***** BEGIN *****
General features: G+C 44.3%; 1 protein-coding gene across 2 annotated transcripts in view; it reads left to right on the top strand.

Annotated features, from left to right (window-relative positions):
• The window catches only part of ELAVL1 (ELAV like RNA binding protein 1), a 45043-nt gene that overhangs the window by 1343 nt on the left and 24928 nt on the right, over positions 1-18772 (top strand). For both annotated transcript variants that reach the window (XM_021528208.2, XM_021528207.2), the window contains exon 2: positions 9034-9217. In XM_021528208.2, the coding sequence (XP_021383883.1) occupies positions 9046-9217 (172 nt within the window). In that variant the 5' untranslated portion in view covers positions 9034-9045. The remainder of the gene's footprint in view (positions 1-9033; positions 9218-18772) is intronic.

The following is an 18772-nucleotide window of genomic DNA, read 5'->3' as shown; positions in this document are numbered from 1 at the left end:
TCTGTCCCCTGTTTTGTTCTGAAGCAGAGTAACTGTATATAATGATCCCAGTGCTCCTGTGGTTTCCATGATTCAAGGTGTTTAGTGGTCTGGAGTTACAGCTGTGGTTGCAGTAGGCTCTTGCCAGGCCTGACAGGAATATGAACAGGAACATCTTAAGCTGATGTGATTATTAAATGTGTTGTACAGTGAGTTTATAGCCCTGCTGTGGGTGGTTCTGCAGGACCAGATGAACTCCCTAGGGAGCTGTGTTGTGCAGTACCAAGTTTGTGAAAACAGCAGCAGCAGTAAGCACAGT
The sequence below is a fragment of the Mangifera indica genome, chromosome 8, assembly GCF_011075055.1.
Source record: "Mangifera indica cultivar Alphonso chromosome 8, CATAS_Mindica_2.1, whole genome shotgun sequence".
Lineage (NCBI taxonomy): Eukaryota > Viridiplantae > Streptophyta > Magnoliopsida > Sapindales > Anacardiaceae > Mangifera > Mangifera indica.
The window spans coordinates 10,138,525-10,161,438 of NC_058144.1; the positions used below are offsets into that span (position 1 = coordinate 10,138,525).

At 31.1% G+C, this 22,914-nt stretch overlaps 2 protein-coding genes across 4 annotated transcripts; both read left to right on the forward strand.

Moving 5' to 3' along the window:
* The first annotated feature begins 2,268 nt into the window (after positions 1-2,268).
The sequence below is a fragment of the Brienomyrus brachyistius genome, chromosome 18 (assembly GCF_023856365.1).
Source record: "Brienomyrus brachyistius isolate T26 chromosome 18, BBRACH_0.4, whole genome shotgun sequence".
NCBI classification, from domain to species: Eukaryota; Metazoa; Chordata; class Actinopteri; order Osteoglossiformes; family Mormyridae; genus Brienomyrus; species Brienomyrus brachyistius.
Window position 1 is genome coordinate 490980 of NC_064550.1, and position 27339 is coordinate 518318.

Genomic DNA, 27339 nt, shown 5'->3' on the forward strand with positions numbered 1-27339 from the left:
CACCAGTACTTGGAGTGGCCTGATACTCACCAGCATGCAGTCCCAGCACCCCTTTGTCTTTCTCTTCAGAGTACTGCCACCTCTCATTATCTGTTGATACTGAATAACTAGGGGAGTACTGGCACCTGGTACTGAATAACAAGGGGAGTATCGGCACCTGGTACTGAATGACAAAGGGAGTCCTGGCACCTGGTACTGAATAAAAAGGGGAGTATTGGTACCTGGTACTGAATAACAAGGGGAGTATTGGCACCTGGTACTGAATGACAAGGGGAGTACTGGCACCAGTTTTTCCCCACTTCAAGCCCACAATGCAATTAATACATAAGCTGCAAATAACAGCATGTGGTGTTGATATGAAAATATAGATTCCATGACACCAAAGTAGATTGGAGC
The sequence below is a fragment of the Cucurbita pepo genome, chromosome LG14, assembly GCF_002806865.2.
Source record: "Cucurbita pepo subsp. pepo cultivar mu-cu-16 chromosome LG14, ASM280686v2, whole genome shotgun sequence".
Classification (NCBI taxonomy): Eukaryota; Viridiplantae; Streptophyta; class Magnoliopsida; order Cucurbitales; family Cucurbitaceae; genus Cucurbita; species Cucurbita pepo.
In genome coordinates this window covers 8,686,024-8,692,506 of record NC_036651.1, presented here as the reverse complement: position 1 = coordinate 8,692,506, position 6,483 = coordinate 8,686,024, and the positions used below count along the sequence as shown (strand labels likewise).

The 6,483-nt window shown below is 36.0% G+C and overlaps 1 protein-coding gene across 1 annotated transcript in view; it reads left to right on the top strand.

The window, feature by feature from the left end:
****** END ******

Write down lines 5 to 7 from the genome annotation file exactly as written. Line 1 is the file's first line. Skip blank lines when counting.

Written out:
TCTGTCCCCTGTTTTGTTCTGAAGCAGAGTAACTGTATATAATGATCCCAGTGCTCCTGTGGTTTCCATGATTCAAGGTGTTTAGTGGTCTGGAGTTACAGCTGTGGTTGCAGTAGGCTCTTGCCAGGCCTGACAGGAATATGAACAGGAACATCTTAAGCTGATGTGATTATTAAATGTGTTGTACAGTGAGTTTATAGCCCTGCTGTGGGTGGTTCTGCAGGACCAGATGAACTCCCTAGGGAGCTGTGTTGTGCAGTACCAAGTTTGTGAAAACAGCAGCAGCAGTAAGCACAGT
The sequence below is a fragment of the Mangifera indica genome, chromosome 8, assembly GCF_011075055.1.
Source record: "Mangifera indica cultivar Alphonso chromosome 8, CATAS_Mindica_2.1, whole genome shotgun sequence".